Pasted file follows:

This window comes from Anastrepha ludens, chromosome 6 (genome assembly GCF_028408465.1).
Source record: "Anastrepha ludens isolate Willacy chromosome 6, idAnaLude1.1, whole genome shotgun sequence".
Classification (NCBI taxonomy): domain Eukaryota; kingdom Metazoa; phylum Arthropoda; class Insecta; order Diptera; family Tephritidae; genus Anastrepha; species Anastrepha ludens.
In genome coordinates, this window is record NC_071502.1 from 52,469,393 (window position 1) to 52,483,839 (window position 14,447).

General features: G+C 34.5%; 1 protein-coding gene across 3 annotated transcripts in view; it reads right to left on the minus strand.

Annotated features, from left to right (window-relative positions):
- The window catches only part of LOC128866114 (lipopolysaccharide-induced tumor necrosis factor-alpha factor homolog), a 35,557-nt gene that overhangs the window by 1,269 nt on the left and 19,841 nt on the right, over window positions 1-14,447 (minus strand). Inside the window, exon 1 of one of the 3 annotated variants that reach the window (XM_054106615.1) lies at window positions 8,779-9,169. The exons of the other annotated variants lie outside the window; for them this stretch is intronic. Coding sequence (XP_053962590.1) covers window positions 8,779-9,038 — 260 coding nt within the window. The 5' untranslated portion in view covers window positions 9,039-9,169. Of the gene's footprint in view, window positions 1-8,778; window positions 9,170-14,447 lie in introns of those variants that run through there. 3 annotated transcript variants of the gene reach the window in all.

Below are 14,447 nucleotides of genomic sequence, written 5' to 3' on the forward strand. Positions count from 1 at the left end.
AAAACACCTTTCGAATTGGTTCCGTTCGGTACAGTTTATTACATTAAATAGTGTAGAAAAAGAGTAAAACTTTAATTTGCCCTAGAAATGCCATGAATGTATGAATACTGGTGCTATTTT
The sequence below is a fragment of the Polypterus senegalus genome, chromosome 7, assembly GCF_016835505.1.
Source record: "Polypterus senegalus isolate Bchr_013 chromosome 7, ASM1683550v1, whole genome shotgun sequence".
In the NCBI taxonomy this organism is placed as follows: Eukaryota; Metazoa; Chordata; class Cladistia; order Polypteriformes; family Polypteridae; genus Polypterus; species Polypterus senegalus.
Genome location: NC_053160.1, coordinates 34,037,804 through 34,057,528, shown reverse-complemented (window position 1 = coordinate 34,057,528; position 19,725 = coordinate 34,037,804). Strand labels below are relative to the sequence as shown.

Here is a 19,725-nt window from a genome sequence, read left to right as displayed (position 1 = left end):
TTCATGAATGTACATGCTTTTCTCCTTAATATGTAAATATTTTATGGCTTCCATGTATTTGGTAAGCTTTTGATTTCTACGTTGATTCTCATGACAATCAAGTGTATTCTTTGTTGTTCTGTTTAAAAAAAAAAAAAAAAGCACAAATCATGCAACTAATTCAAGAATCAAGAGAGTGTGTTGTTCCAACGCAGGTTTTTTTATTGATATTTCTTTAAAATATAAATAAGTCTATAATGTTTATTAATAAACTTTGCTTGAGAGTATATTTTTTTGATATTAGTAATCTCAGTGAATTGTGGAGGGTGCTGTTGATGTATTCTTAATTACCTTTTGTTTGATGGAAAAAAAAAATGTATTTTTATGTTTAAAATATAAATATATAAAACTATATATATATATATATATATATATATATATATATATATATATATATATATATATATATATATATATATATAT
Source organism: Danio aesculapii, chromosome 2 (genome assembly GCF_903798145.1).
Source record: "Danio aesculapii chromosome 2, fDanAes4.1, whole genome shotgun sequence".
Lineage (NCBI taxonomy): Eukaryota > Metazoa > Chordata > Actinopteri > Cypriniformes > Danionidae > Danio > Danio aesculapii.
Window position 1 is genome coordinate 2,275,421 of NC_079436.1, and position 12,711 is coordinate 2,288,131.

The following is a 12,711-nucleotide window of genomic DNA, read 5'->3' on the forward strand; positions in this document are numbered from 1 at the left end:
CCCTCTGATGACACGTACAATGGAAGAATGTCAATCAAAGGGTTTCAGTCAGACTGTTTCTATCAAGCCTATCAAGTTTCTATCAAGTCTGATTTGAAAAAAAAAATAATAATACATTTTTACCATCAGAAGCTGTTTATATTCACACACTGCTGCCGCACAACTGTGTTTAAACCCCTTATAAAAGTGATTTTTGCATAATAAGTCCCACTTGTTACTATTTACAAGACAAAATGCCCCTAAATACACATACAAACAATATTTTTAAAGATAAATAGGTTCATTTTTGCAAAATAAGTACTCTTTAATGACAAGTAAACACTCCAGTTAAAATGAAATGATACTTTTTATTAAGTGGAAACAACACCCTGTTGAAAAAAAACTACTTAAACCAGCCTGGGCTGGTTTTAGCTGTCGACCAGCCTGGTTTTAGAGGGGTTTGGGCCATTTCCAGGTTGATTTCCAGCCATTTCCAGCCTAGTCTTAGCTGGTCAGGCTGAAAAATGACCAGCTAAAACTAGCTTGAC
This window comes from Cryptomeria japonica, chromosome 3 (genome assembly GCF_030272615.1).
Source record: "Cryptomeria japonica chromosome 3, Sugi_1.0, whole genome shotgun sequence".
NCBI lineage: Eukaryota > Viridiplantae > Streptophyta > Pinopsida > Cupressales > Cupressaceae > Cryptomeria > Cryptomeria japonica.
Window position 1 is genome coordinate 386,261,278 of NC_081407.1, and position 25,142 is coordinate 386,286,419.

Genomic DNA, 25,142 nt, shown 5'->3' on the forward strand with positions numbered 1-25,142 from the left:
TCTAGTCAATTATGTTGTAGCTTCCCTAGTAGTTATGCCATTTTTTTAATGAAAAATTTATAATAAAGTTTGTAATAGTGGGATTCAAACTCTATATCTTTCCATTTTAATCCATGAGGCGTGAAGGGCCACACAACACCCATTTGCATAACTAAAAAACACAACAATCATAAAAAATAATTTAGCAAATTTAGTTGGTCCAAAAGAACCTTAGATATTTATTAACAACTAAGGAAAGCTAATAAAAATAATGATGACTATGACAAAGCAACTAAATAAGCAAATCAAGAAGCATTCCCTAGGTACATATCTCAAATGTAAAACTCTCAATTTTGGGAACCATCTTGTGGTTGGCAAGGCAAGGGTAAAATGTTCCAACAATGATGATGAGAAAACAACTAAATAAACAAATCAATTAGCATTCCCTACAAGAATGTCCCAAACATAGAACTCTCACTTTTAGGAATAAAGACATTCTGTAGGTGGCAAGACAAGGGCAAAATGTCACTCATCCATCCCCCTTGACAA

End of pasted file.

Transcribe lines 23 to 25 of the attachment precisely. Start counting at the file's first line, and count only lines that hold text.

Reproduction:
Source record: "Cryptomeria japonica chromosome 3, Sugi_1.0, whole genome shotgun sequence".
NCBI lineage: Eukaryota > Viridiplantae > Streptophyta > Pinopsida > Cupressales > Cupressaceae > Cryptomeria > Cryptomeria japonica.
Window position 1 is genome coordinate 386,261,278 of NC_081407.1, and position 25,142 is coordinate 386,286,419.